- The Department of Justice must immediately form an Independent Review Committee and begin creating the risk assessment and needs assessment system proposed in the bill, which would match incarcerated people to the programs and services most supportive of their rehabilitation. The formation of this committee was one of the first deadlines outlined in the legislation and it is relied upon by many other important provisions.
- The Bureau of Prisons must apply the good time credit fix retroactively. This provision increased the amount of time off a prisoner would earn for good conduct and promised to apply that credit retroactively to currently incarcerated people. However, a misinterpretation by the Bureau of Prisons means that this section has not been applied in full.
- Congress must fund the First Step Act at its full authorization levels. Appropriators working on the budget should work with the White House to ensure that the bill is fully funded for Fiscal Year 2020.
We named this legislation the First Step Act for a reason. We know there is much more to be done, as our critics often point out. However, there can be no second, third, or fourth step without a first.
We were in attendance at the Trump administration’s 2019 Prison Reform Summit and First Step Act Celebration to both celebrate the good work that has been done and continue to push for more. We were joined by lawmakers from across the country, faith leaders, business executives, cultural figures and the advocates who helped shape and pass the legislation. We also brought with us a half-dozen people
who have recently been released from federal prison because of this legislation and have traveled to Washington to share their stories.
They had much to be thankful for — and the President gave them all an opportunity to speak.
had 10 years remaining on her prison sentence when she heard from her lawyer that his motion for her immediate release had been granted. April Johnson
was ordered by a judge to be released from prison to return home and care for her terminally ill daughter and two young grandchildren. Catherine Toney
, Troy Powell
, and Gregory Allen
have all come home within the last 30 days hoping to contribute to society by being good employees and citizens.
They have all experienced significant challenges, too, and talked candidly about them with staffers on Capitol Hill and White House officials.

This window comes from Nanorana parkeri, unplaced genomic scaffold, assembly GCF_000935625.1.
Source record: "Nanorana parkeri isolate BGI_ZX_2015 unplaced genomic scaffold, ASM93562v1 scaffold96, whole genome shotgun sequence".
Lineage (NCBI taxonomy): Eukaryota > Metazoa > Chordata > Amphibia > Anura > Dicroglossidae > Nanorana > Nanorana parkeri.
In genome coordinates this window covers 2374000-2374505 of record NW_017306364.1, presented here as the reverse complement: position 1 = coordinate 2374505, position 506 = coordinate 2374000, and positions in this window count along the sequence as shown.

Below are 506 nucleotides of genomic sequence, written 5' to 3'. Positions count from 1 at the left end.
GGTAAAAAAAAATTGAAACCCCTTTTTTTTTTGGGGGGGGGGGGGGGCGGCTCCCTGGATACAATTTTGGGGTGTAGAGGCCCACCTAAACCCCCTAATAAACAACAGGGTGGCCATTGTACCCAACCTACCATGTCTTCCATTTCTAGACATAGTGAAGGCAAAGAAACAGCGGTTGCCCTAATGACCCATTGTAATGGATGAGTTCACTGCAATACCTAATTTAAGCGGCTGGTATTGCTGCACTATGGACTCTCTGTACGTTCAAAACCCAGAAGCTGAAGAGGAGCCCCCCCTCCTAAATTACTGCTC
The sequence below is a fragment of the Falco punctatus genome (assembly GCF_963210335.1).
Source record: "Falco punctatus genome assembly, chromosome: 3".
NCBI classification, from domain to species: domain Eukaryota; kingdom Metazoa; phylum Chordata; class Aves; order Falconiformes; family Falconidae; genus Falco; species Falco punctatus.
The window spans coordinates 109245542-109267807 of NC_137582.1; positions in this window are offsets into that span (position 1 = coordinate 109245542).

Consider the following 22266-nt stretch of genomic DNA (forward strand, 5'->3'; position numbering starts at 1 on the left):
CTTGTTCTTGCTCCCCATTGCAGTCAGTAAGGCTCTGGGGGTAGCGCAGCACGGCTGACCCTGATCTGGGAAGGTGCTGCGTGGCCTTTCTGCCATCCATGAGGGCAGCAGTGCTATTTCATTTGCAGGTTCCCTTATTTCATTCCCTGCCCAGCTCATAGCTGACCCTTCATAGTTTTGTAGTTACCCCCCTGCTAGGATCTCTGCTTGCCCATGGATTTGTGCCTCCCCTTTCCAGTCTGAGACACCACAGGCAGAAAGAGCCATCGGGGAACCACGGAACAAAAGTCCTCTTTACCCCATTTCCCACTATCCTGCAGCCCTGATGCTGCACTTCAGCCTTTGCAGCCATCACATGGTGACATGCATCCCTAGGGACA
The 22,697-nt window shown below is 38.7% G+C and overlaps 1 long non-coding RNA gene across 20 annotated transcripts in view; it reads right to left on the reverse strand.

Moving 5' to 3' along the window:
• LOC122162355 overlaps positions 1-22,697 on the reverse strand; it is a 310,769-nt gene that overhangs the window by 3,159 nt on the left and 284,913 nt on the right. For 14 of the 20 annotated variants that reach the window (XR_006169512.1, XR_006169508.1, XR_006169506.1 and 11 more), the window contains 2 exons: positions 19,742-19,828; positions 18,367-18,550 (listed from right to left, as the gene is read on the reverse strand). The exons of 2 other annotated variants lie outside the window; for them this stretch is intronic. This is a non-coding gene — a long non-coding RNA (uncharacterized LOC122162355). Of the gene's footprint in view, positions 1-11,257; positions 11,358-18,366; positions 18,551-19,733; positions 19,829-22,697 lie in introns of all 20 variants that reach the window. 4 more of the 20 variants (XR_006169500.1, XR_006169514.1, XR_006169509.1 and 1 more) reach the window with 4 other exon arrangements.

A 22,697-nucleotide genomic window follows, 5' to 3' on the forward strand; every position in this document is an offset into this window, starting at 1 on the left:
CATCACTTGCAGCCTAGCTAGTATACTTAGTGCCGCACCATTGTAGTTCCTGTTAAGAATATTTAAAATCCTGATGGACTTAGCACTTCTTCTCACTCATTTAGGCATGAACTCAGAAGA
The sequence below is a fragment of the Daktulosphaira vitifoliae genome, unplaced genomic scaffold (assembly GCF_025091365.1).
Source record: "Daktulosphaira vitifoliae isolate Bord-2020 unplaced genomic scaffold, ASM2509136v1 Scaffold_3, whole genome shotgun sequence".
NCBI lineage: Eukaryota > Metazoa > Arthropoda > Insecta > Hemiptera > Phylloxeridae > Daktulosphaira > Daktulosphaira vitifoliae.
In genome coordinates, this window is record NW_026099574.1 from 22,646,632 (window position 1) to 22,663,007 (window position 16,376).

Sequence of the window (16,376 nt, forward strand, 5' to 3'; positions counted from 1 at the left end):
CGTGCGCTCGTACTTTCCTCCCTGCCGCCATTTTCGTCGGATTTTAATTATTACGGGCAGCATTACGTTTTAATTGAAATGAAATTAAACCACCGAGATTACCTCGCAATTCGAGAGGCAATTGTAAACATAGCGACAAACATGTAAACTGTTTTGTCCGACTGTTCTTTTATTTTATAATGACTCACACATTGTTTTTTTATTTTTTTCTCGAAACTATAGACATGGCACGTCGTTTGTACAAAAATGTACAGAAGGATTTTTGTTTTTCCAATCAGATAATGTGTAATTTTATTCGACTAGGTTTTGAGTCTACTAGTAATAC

As more people hear their voices, see their faces and listen to their stories, more hearts will open and more progress will be possible. After all, the stories and voices of incarcerated and formerly incarcerated people have already pushed Trump to do much more than most people ever thought he would.
For example, after hearing about her plight, Trump granted clemency
to Alice Marie Johnson, a grandmother serving a life without parole sentence for a first-time drug offense. He talked often about the contributions that employers can make to society by hiring men and women returning home from prison.
In May 2018, the Trump administration hosted
a prison reform summit where the President first endorsed the First Step Act. Many formerly incarcerated people took part and spoke powerfully, helping to deepen the White House’s commitment to the measure. As the bill stalled in the Senate, Trump publicly and privately pressured Mitch McConnell
to bring it to the Senate floor for a vote.
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When the President signed the First Step Act into law just days before Christmas, he gave Topeka K. Sam and Shon Hopwood, who had both served time in federal prison, an opportunity to share their stories
before cameras in the Oval Office. At his 2019 State of the Union Address, President Trump, in front of millions of viewers and the bicameral assembly, highlighted Alice Johnson alongside another case of unjust incarceration, Matthew Charles
. Neither of us will forget the President during the 2019 State of the Union address, saying “Welcome home, Matthew
This time last year, practically no one believed that a bipartisan breakthrough of this scale and magnitude was even possible. For those of us who continue to believe and fight for a victory on what was once considered to be a lost cause, celebrating the First Step Act is something we experience with a great deal of pride.